Violence Against Women Act-Lite
House Republicans are expected to pass a trimmed version of the Violence Against Women Act (VAWA), H.R. 4970, next week. A beefed-up version of VAWA, S. 1925, passed the Senate on a 68 to 31 vote, including controversial protections for same-sex couples and expanded jurisdiction for tribal courts.
Sen. Mike Lee (R-Utah) argues that the idea behind the VAWA “oversteps the Constitution’s rightful limits on federal power.” Our Founders believed that the powers delegated to the federal government are “few and defined.” The federal government is not the proper instrument to conduct police powers better left to state and local governments.
Both parties might want to take a step back, read the Constitution and rethink the unwise idea of having the federal government combating the problem of violence against individuals in relationships.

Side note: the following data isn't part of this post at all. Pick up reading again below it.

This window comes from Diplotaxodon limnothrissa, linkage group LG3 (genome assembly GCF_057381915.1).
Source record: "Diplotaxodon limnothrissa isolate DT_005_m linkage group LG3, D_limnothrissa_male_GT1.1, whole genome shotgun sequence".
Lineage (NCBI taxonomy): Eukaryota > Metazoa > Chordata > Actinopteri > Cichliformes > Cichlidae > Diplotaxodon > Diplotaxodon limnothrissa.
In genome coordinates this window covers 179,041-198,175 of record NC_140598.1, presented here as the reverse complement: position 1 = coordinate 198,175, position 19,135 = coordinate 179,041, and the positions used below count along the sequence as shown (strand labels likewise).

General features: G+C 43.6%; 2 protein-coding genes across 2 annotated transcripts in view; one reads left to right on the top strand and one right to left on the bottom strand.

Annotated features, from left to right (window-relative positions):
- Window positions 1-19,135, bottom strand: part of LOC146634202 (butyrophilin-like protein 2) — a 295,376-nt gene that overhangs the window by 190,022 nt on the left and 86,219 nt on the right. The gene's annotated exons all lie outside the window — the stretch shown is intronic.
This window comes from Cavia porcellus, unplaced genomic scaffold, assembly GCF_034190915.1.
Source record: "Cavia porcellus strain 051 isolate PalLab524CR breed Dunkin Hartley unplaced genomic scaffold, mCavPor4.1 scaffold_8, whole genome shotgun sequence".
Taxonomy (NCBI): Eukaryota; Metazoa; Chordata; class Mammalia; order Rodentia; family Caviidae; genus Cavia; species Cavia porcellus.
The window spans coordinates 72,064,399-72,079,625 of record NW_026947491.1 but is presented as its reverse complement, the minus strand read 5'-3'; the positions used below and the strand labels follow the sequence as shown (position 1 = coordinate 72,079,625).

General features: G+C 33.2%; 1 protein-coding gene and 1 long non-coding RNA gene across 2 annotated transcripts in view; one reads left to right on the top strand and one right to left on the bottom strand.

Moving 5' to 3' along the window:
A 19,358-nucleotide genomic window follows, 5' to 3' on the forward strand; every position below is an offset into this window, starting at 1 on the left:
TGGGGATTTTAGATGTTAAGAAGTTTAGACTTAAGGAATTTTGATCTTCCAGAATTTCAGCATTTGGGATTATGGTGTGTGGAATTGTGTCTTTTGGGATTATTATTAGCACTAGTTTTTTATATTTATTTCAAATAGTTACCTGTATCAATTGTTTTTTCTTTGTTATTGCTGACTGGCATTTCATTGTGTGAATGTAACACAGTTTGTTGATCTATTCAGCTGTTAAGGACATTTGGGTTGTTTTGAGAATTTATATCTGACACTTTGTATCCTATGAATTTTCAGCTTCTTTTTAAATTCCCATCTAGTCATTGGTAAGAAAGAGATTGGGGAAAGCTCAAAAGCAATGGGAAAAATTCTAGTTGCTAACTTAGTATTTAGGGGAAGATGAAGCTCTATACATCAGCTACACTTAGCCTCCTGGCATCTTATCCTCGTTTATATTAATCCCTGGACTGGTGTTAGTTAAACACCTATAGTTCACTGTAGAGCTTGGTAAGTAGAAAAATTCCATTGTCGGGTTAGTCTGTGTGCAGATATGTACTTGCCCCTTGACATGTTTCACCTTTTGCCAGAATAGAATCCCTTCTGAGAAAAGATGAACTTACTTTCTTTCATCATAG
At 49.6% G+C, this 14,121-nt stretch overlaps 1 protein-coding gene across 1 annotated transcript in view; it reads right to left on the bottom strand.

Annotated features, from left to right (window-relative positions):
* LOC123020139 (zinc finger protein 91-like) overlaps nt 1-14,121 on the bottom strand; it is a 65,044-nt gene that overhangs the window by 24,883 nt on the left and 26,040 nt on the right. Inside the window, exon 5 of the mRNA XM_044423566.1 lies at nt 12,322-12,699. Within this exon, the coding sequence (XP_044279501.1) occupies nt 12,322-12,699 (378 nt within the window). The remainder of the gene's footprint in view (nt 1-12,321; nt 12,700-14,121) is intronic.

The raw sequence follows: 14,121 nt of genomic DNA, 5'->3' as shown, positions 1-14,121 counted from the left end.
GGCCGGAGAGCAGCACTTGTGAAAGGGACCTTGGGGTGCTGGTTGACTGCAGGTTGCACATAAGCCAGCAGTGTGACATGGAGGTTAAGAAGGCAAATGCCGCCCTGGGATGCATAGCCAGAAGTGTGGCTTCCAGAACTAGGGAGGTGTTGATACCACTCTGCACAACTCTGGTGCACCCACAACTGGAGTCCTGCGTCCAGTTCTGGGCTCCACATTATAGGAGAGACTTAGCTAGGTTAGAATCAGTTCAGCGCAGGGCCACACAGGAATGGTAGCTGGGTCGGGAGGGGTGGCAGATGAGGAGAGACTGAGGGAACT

Undoing cuts to national security
Next week the House Budget Committee will vote to repeal automatic defense spending cuts scheduled to gut our national defense in January. The Sequester Replacement Act, H.R. 4966, would prevent billions in defense cuts and replace those cuts with reductions in discretionary spending and mandatory spending.
Included in the proposal is a cut to the fourth-largest entitlement program, food stamps. Spending on the food stamp program has exploded under the Obama administration and many of the payments are duplicates of other aid programs to the poor and payments to individuals who are not eligible for the program.
Brian Darling is Senior Fellow for Government Studies at The Heritage Foundation (heritage.org).